Salarayman: Universal Language

Salarayman: Universal Language


2016: the year Salaryman grabbed drum & bass, took it by the grubby horns and ran the genre ragged. Assaulting us throughout the year with a broad range of styles across the likes of Ram, Technique, Sub Slayers, Influenza and Nu Venture from the off, he signed out ‘16 with his debut album Choose Your Language.

Delivered on Wickaman’s Bughouse imprint, the album builds on the all-style signature he’s carefully developed since emerging over five years ago. From liquid soul to neuro gold by way of 140 jungle and riff-heavy power-hour peaktime punishers, it’s the broadest document the Frenchman has delivered to date and sets him firmly for another exceptional year. We caught up with him to find out more…

Happy new year! Any resolutions?

Cheers, Happy New Year too! My resolution is the same every year: do my best to produce fatter tracks than last year!

What’s the best resolution you’ve made over the years that you’ve actually kept and it’s changed your life?

I’m not used to making resolutions just for new years because almost every time I don’t keep them! Fortunately it’s not the same thing when I take big decisions at any other moment of the year.

Your album sealed the deal on your biggest year to date… Historically 2016 is likely to go down as a merde d’année but personally you had a great year didn’t you? Take us through some of 2016’s highlights prior to the album….

Haha I see you know some French words! Yeah 2016 was quite shitty around the globe but fortunately  for me this year was great thanks to many releases on quality labels, especially on Technique last summer and Ram a few weeks before the album.

And now the album. Choose my language? I’ll choose music. That’s probably the point you’re making here isn’t it? Especially with the actual track Choose Your Language being so unifyingly euphoric. Or perhaps it’s a reference to the increasingly global status of drum & bass?

That’s a really good analysis and it’s quite close to what I had in mind when I worked on the album. My aim was to do something eclectic that may please to as much people as possible, either if you’re fond of liquid or neuro or jungle or jump up… No matter the thing in music that makes you thrill, my goal was that at least one track in the album may talk to you. So just pick up one (or more), just choose your language!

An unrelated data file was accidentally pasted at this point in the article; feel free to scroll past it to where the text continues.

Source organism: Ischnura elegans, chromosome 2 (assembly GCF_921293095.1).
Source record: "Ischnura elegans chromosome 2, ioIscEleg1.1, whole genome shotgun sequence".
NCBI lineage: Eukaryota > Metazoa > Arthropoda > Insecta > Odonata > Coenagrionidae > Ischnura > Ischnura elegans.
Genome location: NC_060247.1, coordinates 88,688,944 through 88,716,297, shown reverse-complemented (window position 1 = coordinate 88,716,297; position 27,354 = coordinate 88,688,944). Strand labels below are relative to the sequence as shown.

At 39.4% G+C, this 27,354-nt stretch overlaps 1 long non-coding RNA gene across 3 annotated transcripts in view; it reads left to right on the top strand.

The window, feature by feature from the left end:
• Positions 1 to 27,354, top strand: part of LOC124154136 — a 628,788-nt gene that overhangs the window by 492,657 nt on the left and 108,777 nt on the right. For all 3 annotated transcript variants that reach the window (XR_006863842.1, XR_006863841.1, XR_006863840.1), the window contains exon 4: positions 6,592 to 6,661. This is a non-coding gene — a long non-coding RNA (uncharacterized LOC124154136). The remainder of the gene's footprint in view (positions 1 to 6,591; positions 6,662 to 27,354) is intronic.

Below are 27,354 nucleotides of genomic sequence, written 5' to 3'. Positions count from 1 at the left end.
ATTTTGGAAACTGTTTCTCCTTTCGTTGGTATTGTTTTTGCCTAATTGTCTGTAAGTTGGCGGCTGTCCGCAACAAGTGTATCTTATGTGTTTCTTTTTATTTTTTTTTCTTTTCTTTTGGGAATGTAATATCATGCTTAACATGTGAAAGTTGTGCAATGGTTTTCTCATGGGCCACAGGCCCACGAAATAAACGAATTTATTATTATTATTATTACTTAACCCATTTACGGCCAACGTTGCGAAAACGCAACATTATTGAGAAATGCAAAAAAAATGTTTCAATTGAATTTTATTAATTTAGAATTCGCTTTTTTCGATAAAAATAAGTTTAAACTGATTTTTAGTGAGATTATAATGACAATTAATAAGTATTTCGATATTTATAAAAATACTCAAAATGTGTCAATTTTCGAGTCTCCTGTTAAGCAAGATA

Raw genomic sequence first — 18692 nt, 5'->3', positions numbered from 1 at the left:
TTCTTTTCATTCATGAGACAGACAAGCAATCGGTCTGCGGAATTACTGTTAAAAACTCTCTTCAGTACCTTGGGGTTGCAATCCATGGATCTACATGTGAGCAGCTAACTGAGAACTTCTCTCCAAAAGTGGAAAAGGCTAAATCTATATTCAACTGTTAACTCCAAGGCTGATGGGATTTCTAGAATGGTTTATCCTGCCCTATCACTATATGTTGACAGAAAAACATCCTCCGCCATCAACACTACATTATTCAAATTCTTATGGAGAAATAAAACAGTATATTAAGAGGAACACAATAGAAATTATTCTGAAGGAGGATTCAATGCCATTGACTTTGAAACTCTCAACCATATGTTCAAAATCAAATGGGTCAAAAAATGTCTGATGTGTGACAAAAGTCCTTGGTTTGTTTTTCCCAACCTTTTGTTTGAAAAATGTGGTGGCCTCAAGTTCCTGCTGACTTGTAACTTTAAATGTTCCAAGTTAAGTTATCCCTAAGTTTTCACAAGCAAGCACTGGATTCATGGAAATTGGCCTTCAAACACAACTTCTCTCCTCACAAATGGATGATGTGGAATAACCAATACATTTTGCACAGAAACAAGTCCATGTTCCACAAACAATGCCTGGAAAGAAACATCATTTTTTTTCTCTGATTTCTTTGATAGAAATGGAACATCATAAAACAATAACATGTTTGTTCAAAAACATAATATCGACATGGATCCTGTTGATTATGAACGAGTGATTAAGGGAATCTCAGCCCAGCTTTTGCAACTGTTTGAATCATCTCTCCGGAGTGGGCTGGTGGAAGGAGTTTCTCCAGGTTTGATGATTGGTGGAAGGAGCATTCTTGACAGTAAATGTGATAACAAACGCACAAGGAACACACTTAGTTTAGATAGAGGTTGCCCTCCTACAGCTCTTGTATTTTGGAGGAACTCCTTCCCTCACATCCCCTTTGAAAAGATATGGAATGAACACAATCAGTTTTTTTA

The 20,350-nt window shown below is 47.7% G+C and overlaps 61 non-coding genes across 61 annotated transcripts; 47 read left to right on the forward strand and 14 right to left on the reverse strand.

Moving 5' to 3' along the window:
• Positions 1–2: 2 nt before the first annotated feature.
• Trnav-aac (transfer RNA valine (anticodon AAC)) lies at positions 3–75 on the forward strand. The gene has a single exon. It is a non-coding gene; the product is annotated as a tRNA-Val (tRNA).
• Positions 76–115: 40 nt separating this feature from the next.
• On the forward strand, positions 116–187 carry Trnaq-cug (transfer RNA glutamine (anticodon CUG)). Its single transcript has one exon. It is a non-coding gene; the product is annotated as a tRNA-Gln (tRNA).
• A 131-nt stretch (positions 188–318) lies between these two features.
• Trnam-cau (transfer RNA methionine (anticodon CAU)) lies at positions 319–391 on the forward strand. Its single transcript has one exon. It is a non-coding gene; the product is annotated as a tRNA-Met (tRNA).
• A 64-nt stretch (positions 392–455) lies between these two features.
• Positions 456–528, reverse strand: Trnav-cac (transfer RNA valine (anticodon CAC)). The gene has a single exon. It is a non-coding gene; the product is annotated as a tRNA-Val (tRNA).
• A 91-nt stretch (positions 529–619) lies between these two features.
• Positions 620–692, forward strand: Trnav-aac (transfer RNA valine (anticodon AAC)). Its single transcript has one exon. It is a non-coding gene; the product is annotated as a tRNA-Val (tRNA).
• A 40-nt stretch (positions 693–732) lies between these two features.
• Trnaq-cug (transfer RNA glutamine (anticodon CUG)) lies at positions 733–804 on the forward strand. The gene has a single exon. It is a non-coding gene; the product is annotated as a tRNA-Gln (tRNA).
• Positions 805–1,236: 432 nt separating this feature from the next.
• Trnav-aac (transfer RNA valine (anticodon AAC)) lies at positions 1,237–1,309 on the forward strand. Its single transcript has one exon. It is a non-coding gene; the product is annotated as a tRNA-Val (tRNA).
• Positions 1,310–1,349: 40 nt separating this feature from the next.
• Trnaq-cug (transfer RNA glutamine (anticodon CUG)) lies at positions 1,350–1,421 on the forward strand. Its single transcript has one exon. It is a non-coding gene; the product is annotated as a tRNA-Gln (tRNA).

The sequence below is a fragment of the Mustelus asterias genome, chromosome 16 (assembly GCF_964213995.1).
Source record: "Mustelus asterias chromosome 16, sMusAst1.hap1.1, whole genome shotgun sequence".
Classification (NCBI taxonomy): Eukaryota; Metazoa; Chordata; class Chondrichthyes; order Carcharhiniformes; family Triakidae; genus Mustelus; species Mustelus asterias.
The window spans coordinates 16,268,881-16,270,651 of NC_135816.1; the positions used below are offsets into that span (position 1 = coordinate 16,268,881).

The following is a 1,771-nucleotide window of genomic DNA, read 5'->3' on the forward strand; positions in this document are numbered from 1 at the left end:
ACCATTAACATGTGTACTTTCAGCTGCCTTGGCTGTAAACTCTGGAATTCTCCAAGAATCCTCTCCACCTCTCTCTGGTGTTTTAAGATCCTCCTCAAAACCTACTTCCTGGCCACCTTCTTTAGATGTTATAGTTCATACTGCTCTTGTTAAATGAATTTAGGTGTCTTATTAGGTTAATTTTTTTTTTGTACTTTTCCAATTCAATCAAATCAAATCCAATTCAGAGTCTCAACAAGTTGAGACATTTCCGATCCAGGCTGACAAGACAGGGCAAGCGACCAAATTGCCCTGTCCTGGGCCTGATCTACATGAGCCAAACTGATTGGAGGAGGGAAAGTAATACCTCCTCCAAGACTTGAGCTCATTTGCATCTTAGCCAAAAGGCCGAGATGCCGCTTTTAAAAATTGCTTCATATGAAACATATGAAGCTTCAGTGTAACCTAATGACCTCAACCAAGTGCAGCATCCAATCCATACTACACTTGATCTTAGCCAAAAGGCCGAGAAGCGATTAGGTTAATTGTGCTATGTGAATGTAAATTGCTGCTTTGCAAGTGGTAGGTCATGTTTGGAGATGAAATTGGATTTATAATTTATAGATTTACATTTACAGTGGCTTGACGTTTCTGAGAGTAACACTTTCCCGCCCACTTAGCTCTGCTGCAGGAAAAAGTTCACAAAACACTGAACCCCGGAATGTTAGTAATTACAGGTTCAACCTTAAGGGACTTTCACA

The album does cover a lot of ground. It’s a reflection of how you’ve worked your whole career so far isn’t it? You’ve always been very careful not to pigeonhole or limit yourself haven’t you?

Yes indeed. Actually my biggest fear is that my way of producing music turns into something mechanical, something that doesn’t require new experiments and new ideas to sound good. So basically this fear forces me to produce eclectic things. During my early years of production I thought this diversity was not a good thing for breaking through the scene because some labels are specialized in some specific styles and it took me quite a while before sending four-five demos of the same style to them. But nowadays I realise that labels really appreciate my eclectic work.

An album helps you do that to even wider extremes – which tracks did you feel you really pushed yourself even further and explore fresh territories?

Probably Janus as it’s not a D&B track. I already produced non-D&B tracks in the past (deep garage, trip hop, breakbeat…) but never put a hand on this kind of 140BPM jungle that I particularly like for some years.

Let’s Go Baby is one of my favourites – restrained space funk with a touch of Break finesse… Grooves like this are timeless aren’t they?

I’m pleased to know you like it! Yeah definitely timeless. Among my first vinyls back in the early 2000’s, there were already tracks in this kind. I’m actually a big big fan of abstract hip hop for over 15 years and there’s a lot of similarities in the sounds used in this genre and Liquid funk. That’s why when I first heard a Liquid tune, I instantly had a crush on it!

Enter The Raver is another one, too… Unabashed gully with added Ragga Twins power. Sounds like it was fun to make and even more fun to smash out, am I right?